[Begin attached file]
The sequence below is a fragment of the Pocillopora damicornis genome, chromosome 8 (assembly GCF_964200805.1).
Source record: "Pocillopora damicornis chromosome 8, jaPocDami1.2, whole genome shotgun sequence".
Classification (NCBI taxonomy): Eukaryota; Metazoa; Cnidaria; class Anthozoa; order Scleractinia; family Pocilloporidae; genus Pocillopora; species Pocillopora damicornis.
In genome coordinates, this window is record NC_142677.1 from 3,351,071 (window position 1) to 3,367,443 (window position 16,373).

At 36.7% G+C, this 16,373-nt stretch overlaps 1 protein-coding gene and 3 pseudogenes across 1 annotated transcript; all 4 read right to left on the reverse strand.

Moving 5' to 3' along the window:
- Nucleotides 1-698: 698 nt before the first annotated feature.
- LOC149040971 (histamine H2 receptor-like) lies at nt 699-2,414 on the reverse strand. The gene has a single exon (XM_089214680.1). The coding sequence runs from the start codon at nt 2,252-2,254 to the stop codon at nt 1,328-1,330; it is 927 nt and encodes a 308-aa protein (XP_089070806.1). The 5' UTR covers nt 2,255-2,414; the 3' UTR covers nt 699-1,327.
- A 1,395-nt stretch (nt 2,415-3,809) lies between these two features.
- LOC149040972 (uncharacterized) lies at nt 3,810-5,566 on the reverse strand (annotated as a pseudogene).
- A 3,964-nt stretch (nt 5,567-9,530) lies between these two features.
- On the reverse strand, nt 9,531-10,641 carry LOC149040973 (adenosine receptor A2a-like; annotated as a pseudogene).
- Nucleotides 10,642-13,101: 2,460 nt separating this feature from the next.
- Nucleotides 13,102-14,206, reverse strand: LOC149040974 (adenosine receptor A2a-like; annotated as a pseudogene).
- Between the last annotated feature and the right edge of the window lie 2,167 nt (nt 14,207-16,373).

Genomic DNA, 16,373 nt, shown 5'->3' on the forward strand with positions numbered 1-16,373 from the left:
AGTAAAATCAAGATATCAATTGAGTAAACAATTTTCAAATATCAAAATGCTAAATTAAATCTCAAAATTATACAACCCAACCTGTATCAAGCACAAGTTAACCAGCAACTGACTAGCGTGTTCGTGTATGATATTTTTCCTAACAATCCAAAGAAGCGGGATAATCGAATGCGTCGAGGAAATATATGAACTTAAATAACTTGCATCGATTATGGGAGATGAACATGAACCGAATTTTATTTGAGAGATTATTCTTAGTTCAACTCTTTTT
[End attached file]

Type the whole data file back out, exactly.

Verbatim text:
The sequence below is a fragment of the Pocillopora damicornis genome, chromosome 8 (assembly GCF_964200805.1).
Source record: "Pocillopora damicornis chromosome 8, jaPocDami1.2, whole genome shotgun sequence".
Classification (NCBI taxonomy): Eukaryota; Metazoa; Cnidaria; class Anthozoa; order Scleractinia; family Pocilloporidae; genus Pocillopora; species Pocillopora damicornis.
In genome coordinates, this window is record NC_142677.1 from 3,351,071 (window position 1) to 3,367,443 (window position 16,373).

At 36.7% G+C, this 16,373-nt stretch overlaps 1 protein-coding gene and 3 pseudogenes across 1 annotated transcript; all 4 read right to left on the reverse strand.

Moving 5' to 3' along the window:
- Nucleotides 1-698: 698 nt before the first annotated feature.
- LOC149040971 (histamine H2 receptor-like) lies at nt 699-2,414 on the reverse strand. The gene has a single exon (XM_089214680.1). The coding sequence runs from the start codon at nt 2,252-2,254 to the stop codon at nt 1,328-1,330; it is 927 nt and encodes a 308-aa protein (XP_089070806.1). The 5' UTR covers nt 2,255-2,414; the 3' UTR covers nt 699-1,327.
- A 1,395-nt stretch (nt 2,415-3,809) lies between these two features.
- LOC149040972 (uncharacterized) lies at nt 3,810-5,566 on the reverse strand (annotated as a pseudogene).
- A 3,964-nt stretch (nt 5,567-9,530) lies between these two features.
- On the reverse strand, nt 9,531-10,641 carry LOC149040973 (adenosine receptor A2a-like; annotated as a pseudogene).
- Nucleotides 10,642-13,101: 2,460 nt separating this feature from the next.
- Nucleotides 13,102-14,206, reverse strand: LOC149040974 (adenosine receptor A2a-like; annotated as a pseudogene).
- Between the last annotated feature and the right edge of the window lie 2,167 nt (nt 14,207-16,373).

Genomic DNA, 16,373 nt, shown 5'->3' on the forward strand with positions numbered 1-16,373 from the left:
AGTAAAATCAAGATATCAATTGAGTAAACAATTTTCAAATATCAAAATGCTAAATTAAATCTCAAAATTATACAACCCAACCTGTATCAAGCACAAGTTAACCAGCAACTGACTAGCGTGTTCGTGTATGATATTTTTCCTAACAATCCAAAGAAGCGGGATAATCGAATGCGTCGAGGAAATATATGAACTTAAATAACTTGCATCGATTATGGGAGATGAACATGAACCGAATTTTATTTGAGAGATTATTCTTAGTTCAACTCTTTTT